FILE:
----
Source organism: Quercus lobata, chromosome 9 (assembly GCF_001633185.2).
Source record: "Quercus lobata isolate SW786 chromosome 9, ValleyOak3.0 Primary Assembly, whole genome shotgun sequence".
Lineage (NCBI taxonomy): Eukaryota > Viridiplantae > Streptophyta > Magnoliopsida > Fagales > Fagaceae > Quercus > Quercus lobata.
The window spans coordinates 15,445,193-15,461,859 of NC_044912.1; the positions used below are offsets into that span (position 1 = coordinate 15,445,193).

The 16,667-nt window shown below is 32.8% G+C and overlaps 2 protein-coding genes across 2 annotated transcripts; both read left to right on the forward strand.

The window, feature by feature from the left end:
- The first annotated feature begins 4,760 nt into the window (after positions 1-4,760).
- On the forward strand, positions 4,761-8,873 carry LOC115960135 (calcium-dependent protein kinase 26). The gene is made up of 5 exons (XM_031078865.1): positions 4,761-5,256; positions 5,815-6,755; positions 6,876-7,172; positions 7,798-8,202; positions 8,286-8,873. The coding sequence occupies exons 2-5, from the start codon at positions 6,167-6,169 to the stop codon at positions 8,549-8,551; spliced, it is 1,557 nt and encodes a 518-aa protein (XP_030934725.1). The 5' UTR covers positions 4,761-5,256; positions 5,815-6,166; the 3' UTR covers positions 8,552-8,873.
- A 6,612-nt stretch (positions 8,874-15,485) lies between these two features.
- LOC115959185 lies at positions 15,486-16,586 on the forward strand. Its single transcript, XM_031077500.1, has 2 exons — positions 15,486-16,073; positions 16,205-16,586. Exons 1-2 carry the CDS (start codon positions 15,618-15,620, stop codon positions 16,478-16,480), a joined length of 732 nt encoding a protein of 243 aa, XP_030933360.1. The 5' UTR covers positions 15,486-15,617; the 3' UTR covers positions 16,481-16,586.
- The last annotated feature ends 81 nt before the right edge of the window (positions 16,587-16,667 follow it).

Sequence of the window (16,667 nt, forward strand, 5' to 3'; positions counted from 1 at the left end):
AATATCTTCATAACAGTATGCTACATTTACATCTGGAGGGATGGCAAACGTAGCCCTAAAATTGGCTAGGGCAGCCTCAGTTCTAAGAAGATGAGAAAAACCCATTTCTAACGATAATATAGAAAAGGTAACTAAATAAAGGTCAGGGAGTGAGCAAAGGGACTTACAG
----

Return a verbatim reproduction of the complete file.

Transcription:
Source organism: Quercus lobata, chromosome 9 (assembly GCF_001633185.2).
Source record: "Quercus lobata isolate SW786 chromosome 9, ValleyOak3.0 Primary Assembly, whole genome shotgun sequence".
Lineage (NCBI taxonomy): Eukaryota > Viridiplantae > Streptophyta > Magnoliopsida > Fagales > Fagaceae > Quercus > Quercus lobata.
The window spans coordinates 15,445,193-15,461,859 of NC_044912.1; the positions used below are offsets into that span (position 1 = coordinate 15,445,193).

The 16,667-nt window shown below is 32.8% G+C and overlaps 2 protein-coding genes across 2 annotated transcripts; both read left to right on the forward strand.

The window, feature by feature from the left end:
- The first annotated feature begins 4,760 nt into the window (after positions 1-4,760).
- On the forward strand, positions 4,761-8,873 carry LOC115960135 (calcium-dependent protein kinase 26). The gene is made up of 5 exons (XM_031078865.1): positions 4,761-5,256; positions 5,815-6,755; positions 6,876-7,172; positions 7,798-8,202; positions 8,286-8,873. The coding sequence occupies exons 2-5, from the start codon at positions 6,167-6,169 to the stop codon at positions 8,549-8,551; spliced, it is 1,557 nt and encodes a 518-aa protein (XP_030934725.1). The 5' UTR covers positions 4,761-5,256; positions 5,815-6,166; the 3' UTR covers positions 8,552-8,873.
- A 6,612-nt stretch (positions 8,874-15,485) lies between these two features.
- LOC115959185 lies at positions 15,486-16,586 on the forward strand. Its single transcript, XM_031077500.1, has 2 exons — positions 15,486-16,073; positions 16,205-16,586. Exons 1-2 carry the CDS (start codon positions 15,618-15,620, stop codon positions 16,478-16,480), a joined length of 732 nt encoding a protein of 243 aa, XP_030933360.1. The 5' UTR covers positions 15,486-15,617; the 3' UTR covers positions 16,481-16,586.
- The last annotated feature ends 81 nt before the right edge of the window (positions 16,587-16,667 follow it).

Sequence of the window (16,667 nt, forward strand, 5' to 3'; positions counted from 1 at the left end):
AATATCTTCATAACAGTATGCTACATTTACATCTGGAGGGATGGCAAACGTAGCCCTAAAATTGGCTAGGGCAGCCTCAGTTCTAAGAAGATGAGAAAAACCCATTTCTAACGATAATATAGAAAAGGTAACTAAATAAAGGTCAGGGAGTGAGCAAAGGGACTTACAG